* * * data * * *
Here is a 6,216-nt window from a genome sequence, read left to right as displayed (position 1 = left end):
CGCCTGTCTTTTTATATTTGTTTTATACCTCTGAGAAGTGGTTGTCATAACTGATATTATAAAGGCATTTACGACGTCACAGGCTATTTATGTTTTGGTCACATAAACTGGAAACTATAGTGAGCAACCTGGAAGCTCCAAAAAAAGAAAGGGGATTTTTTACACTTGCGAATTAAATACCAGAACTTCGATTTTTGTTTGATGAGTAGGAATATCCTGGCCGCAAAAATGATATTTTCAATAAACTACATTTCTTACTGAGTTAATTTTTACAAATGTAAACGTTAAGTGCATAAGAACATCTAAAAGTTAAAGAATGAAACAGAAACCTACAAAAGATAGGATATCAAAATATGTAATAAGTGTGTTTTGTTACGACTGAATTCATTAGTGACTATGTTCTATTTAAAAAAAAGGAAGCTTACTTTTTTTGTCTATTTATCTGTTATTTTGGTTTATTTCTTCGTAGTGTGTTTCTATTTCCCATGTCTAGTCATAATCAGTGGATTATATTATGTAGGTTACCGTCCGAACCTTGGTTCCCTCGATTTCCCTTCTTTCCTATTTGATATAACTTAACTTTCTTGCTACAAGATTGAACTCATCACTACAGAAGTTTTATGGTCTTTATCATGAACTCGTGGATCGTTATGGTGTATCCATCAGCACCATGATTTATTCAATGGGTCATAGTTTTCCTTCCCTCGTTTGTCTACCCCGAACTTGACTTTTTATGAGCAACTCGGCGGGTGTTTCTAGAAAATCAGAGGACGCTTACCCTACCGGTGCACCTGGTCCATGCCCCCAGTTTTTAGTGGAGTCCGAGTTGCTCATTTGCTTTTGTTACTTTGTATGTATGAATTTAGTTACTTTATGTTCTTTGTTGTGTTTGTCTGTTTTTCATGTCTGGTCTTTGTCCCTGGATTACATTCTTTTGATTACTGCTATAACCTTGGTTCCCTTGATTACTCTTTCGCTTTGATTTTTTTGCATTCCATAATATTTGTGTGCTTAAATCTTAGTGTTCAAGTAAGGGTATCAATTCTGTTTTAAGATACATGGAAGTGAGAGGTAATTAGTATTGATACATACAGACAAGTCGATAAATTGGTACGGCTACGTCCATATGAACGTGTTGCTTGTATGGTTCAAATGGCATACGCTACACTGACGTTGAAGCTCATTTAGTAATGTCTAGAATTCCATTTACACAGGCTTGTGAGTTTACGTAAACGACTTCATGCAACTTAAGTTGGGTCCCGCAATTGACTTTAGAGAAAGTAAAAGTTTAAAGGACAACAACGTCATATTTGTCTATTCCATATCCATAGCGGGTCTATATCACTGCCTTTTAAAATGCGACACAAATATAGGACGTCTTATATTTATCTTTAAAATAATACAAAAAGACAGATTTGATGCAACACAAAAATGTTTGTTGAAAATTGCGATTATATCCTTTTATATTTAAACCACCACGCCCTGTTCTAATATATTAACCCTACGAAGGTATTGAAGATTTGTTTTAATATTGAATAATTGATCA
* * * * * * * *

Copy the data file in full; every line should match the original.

Here is a 6,216-nt window from a genome sequence, read left to right as displayed (position 1 = left end):
CGCCTGTCTTTTTATATTTGTTTTATACCTCTGAGAAGTGGTTGTCATAACTGATATTATAAAGGCATTTACGACGTCACAGGCTATTTATGTTTTGGTCACATAAACTGGAAACTATAGTGAGCAACCTGGAAGCTCCAAAAAAAGAAAGGGGATTTTTTACACTTGCGAATTAAATACCAGAACTTCGATTTTTGTTTGATGAGTAGGAATATCCTGGCCGCAAAAATGATATTTTCAATAAACTACATTTCTTACTGAGTTAATTTTTACAAATGTAAACGTTAAGTGCATAAGAACATCTAAAAGTTAAAGAATGAAACAGAAACCTACAAAAGATAGGATATCAAAATATGTAATAAGTGTGTTTTGTTACGACTGAATTCATTAGTGACTATGTTCTATTTAAAAAAAAGGAAGCTTACTTTTTTTGTCTATTTATCTGTTATTTTGGTTTATTTCTTCGTAGTGTGTTTCTATTTCCCATGTCTAGTCATAATCAGTGGATTATATTATGTAGGTTACCGTCCGAACCTTGGTTCCCTCGATTTCCCTTCTTTCCTATTTGATATAACTTAACTTTCTTGCTACAAGATTGAACTCATCACTACAGAAGTTTTATGGTCTTTATCATGAACTCGTGGATCGTTATGGTGTATCCATCAGCACCATGATTTATTCAATGGGTCATAGTTTTCCTTCCCTCGTTTGTCTACCCCGAACTTGACTTTTTATGAGCAACTCGGCGGGTGTTTCTAGAAAATCAGAGGACGCTTACCCTACCGGTGCACCTGGTCCATGCCCCCAGTTTTTAGTGGAGTCCGAGTTGCTCATTTGCTTTTGTTACTTTGTATGTATGAATTTAGTTACTTTATGTTCTTTGTTGTGTTTGTCTGTTTTTCATGTCTGGTCTTTGTCCCTGGATTACATTCTTTTGATTACTGCTATAACCTTGGTTCCCTTGATTACTCTTTCGCTTTGATTTTTTTGCATTCCATAATATTTGTGTGCTTAAATCTTAGTGTTCAAGTAAGGGTATCAATTCTGTTTTAAGATACATGGAAGTGAGAGGTAATTAGTATTGATACATACAGACAAGTCGATAAATTGGTACGGCTACGTCCATATGAACGTGTTGCTTGTATGGTTCAAATGGCATACGCTACACTGACGTTGAAGCTCATTTAGTAATGTCTAGAATTCCATTTACACAGGCTTGTGAGTTTACGTAAACGACTTCATGCAACTTAAGTTGGGTCCCGCAATTGACTTTAGAGAAAGTAAAAGTTTAAAGGACAACAACGTCATATTTGTCTATTCCATATCCATAGCGGGTCTATATCACTGCCTTTTAAAATGCGACACAAATATAGGACGTCTTATATTTATCTTTAAAATAATACAAAAAGACAGATTTGATGCAACACAAAAATGTTTGTTGAAAATTGCGATTATATCCTTTTATATTTAAACCACCACGCCCTGTTCTAATATATTAACCCTACGAAGGTATTGAAGATTTGTTTTAATATTGAATAATTGATCA